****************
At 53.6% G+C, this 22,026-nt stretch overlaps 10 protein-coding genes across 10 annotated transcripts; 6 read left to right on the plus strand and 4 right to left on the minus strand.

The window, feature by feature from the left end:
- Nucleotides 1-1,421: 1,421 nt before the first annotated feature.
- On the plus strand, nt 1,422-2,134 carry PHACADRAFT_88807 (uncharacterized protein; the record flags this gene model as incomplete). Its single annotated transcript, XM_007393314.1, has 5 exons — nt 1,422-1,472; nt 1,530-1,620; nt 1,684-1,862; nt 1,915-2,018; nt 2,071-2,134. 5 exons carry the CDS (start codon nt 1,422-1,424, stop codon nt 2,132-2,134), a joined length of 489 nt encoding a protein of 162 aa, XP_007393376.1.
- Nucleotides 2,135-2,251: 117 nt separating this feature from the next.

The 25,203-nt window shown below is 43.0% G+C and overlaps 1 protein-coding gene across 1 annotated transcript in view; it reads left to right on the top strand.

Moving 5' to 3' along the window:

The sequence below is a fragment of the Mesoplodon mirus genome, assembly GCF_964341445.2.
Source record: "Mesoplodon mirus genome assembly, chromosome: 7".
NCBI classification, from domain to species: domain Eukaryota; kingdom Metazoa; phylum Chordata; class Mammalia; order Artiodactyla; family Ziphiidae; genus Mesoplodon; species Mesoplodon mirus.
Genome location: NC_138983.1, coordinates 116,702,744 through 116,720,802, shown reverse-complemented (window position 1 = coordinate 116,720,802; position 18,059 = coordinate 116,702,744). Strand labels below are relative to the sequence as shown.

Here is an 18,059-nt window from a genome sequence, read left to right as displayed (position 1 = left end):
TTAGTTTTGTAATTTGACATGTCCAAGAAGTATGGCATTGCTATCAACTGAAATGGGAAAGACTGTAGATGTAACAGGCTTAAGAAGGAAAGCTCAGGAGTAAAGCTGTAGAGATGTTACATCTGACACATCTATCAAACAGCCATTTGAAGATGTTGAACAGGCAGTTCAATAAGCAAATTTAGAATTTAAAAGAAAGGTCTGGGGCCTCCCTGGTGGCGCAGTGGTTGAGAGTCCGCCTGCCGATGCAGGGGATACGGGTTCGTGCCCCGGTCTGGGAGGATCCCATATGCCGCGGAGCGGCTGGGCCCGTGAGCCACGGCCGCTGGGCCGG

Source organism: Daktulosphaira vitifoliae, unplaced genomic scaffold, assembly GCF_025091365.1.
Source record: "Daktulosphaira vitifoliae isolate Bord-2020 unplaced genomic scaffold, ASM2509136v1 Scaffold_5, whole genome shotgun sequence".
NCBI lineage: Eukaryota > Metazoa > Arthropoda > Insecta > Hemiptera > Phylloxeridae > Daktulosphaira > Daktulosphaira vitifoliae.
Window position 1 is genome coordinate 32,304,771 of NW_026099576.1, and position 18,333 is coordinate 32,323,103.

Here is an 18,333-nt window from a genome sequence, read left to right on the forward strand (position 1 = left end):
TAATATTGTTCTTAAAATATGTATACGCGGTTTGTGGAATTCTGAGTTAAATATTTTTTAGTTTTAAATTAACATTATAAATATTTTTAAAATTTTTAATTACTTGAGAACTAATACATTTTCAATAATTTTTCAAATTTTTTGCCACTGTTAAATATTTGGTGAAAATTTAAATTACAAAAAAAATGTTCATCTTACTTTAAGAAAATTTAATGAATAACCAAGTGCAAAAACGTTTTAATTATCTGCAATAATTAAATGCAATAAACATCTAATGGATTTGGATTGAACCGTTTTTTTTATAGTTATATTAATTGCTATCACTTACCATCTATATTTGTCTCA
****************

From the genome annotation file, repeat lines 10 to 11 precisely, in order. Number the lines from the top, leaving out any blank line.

NCBI classification, from domain to species: domain Eukaryota; kingdom Metazoa; phylum Chordata; class Mammalia; order Artiodactyla; family Ziphiidae; genus Mesoplodon; species Mesoplodon mirus.
Genome location: NC_138983.1, coordinates 116,702,744 through 116,720,802, shown reverse-complemented (window position 1 = coordinate 116,720,802; position 18,059 = coordinate 116,702,744). Strand labels below are relative to the sequence as shown.